How to reduce technical debt and avoid technical bankruptcy

Alexander van Veelen
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Creating the perfect software

As a product owner of a software system, in order to reach your business goals, probably your focus is to implement as many features as you can in the least possible amount of time.

At the beginning of the project, everything goes well and smoothly. You might even release your MVP ahead of schedule and make your customers are happy. Great!

But then the velocity of the development team drops. After the MVP’s release the number of bugs increases. Seemingly out of nowhere you’re faced with a demotivated development team.

What happened?

Probably, you are dealing with technical debt.

The definition of technical debt according to Wikipedia reads as follows:
“Technical debt is a concept in software development that reflects the implied cost of additional rework caused by choosing an easy solution now instead of using a better approach that would take longer.”

Maybe this sounds a bit vague or abstract so let me explain this with a metaphor. When you borrow money, you can do something sooner than you might be able to do otherwise. But until you've paid back the loan you’ll be paying interest. If you choose not to repay your loan, you'll keep on paying interest until you are out of money and reach bankruptcy.

Kinds of technical debts

Technical debt is the same, you take a loan on quality. You choose an easy solution to rush things out of the door. Maybe because you want to get some real-world experience with a solution first, or maybe you are faced with a deadline. If you do not take the time to repay your technical debt, you eventually reach technical bankruptcy.

This example is called “Deliberate tech debt”. Provided it is addressed properly, deliberate tech debt is not necessarily a bad thing. Creating software is a complex thing, sometimes you cannot know upfront what the best solution will be until it is tested in the wild (a.k.a. production).

There are other types of technical debt that just arise like “accidental/outdated design tech debt”. As systems evolve and requirements change, you might realize one day that your design is flawed, or that new functionality is difficult to implement.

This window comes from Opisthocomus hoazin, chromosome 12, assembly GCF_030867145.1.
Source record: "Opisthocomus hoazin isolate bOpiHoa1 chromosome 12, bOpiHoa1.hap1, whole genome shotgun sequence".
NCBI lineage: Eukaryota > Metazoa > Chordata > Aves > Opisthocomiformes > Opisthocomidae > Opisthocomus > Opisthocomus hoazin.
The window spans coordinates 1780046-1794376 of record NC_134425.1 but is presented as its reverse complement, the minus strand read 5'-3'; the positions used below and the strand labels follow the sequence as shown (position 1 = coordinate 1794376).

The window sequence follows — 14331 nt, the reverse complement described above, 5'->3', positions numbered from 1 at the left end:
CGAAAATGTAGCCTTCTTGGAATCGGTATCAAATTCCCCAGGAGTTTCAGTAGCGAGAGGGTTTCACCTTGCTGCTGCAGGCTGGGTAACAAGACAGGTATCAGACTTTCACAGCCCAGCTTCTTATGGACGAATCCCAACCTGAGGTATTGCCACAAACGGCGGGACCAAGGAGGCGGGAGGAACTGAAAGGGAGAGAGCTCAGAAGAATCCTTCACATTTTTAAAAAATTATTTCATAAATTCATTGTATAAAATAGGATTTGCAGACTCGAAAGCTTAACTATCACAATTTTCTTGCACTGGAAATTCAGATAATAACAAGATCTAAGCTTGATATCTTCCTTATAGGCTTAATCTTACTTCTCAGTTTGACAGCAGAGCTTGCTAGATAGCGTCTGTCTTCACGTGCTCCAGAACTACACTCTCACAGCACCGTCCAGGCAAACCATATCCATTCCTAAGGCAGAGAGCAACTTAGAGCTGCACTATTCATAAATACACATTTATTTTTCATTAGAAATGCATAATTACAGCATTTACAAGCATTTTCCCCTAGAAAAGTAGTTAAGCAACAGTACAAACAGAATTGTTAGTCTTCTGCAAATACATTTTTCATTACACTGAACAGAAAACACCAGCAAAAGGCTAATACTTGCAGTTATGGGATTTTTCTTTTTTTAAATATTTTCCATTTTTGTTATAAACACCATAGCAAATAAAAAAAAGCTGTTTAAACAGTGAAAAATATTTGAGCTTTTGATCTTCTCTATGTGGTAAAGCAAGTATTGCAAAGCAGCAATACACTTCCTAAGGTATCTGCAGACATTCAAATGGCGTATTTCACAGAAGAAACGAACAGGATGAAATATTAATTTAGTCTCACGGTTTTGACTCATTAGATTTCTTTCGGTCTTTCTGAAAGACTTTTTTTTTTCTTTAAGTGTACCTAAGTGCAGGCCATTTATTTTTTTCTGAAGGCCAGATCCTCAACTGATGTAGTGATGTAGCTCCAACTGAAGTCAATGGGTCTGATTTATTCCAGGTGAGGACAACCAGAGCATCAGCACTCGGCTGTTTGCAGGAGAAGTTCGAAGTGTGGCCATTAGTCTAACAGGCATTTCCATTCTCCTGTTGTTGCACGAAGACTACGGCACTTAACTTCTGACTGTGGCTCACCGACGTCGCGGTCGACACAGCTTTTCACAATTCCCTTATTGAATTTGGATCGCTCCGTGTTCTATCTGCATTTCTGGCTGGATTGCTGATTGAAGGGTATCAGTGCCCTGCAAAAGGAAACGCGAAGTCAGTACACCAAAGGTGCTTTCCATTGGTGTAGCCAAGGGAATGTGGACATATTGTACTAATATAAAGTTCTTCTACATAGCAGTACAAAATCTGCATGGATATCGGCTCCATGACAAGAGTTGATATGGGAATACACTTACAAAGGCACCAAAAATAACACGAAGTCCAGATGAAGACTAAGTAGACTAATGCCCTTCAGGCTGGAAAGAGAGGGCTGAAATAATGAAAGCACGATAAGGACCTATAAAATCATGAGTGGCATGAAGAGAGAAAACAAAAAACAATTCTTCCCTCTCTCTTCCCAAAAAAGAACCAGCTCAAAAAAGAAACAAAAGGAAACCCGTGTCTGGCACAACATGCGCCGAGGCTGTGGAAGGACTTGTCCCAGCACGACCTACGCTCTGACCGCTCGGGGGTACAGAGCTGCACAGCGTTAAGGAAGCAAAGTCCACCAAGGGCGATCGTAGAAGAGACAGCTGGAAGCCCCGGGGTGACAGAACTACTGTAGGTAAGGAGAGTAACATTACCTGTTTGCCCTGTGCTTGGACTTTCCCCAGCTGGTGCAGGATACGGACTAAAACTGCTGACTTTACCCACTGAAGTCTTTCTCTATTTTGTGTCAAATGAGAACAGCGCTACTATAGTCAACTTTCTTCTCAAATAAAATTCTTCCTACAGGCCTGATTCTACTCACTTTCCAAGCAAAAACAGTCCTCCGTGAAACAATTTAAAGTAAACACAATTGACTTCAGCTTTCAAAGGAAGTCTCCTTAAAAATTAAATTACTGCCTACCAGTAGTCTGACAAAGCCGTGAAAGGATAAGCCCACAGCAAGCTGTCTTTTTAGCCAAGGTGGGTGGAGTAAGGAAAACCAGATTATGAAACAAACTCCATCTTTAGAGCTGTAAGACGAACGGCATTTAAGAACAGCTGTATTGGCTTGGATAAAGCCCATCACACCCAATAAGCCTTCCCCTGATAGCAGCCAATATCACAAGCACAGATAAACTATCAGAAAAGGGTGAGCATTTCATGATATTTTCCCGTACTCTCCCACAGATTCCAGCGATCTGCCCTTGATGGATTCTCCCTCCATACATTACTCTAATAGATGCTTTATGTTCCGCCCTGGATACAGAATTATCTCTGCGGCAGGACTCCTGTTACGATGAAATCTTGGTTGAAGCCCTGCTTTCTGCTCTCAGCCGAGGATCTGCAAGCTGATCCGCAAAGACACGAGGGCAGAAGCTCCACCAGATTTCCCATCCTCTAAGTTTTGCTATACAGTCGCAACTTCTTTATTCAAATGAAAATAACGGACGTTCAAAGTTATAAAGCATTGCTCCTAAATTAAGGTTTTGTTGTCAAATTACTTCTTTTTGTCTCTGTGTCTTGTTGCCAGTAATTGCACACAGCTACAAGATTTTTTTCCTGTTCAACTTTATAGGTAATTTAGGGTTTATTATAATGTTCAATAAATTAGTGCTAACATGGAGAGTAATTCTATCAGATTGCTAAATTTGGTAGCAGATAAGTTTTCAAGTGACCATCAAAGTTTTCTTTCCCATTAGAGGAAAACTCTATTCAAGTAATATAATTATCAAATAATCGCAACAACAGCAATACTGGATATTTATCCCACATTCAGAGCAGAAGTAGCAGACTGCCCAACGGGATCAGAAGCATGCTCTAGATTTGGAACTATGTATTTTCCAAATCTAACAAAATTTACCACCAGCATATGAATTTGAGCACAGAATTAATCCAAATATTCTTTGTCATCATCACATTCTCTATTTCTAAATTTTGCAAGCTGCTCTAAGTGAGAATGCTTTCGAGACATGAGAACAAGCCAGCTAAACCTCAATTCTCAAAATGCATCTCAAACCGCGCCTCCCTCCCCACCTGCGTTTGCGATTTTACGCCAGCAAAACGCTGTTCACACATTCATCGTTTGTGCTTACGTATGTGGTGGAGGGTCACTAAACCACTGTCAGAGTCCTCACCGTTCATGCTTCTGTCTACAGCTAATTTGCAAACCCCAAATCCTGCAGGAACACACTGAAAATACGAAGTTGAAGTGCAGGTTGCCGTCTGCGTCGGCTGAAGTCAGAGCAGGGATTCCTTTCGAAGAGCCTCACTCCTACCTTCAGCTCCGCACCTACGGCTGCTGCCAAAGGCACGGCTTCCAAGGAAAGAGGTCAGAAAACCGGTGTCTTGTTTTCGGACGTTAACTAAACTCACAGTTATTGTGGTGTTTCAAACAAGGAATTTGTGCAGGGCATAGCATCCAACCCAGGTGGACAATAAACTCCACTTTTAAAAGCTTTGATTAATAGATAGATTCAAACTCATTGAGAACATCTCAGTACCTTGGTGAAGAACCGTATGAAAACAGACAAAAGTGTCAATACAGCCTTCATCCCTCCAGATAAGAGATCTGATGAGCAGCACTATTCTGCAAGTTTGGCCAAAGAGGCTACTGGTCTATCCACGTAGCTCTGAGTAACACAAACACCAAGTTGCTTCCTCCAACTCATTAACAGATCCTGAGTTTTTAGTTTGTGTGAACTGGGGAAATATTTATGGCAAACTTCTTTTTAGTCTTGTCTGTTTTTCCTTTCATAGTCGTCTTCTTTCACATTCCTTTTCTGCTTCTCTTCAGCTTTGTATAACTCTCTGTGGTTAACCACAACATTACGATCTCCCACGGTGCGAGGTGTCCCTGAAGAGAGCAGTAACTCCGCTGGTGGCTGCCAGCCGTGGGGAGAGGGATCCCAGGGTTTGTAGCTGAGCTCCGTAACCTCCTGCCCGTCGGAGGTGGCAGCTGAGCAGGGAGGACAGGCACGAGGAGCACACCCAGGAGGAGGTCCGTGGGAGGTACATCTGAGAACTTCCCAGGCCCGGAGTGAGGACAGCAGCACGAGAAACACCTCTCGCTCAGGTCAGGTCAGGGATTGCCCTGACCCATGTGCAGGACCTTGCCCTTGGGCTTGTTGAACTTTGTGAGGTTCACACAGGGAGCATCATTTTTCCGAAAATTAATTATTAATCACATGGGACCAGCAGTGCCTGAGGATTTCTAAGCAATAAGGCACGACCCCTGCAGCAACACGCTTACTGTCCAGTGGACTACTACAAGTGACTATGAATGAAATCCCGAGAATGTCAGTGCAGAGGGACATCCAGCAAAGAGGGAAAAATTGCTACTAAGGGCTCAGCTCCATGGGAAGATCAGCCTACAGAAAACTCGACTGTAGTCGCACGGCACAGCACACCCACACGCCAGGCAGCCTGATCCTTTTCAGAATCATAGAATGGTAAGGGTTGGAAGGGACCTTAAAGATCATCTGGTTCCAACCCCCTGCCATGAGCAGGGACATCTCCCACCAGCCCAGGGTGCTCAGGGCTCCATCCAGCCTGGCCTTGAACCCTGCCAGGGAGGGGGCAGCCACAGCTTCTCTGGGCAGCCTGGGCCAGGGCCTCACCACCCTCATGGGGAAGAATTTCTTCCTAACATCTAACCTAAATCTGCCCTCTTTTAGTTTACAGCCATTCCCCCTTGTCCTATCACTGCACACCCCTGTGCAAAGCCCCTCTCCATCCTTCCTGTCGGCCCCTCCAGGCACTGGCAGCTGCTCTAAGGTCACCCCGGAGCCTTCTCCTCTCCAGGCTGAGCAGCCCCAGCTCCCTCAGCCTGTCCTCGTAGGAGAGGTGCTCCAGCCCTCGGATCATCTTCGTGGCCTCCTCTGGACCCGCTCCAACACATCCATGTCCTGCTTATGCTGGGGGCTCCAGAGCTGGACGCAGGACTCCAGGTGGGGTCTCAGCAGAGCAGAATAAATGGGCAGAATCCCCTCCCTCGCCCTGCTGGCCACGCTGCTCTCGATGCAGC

The software industry is evolving extremely fast and we cannot predict the future. Something that sounds like a good idea today, can turn against you tomorrow. It is completely natural to significantly refactor a system every now and then. Team leads and product owners should take this kind of debt into account, and reserve some time to resolve this accidental/outdated design tech debt.

Another type of debt is “Bit rot tech debt”. This slowly happens over time. Developers come and go, and not everyone fully understands the original design of the system. This type of technical debt is something we try to avoid. It's the bad type of technical debt.

How to avoid technical bankruptcy?

At the moment you decide to build a quick solution to get your MVP out of the door, you have to reserve some time in the future. This will enable you to implement a better solution. Put an item on the backlog and make sure this backlog item is put into a sprint so the development team can repay this technical debt.

As a developer, it is your duty to put an item on the backlog when you encounter technical debt. Making technical debt visible is essential to repay it.

These rules look simple, but repaying technical debt is not always as simple. From a business perspective, it takes a lot of time. And in the best-case scenario, the application is doing exactly what it did before. It looks like there is no added value for the business but in the long run, you will see that the quality of the software will remain high, the number of bugs stays low, and you are able to implement the features your customers are asking for.

Last, but not least; resolving bad parts of the codebase make sure developers stay happy, and everyone knows, happy developers, make better software.


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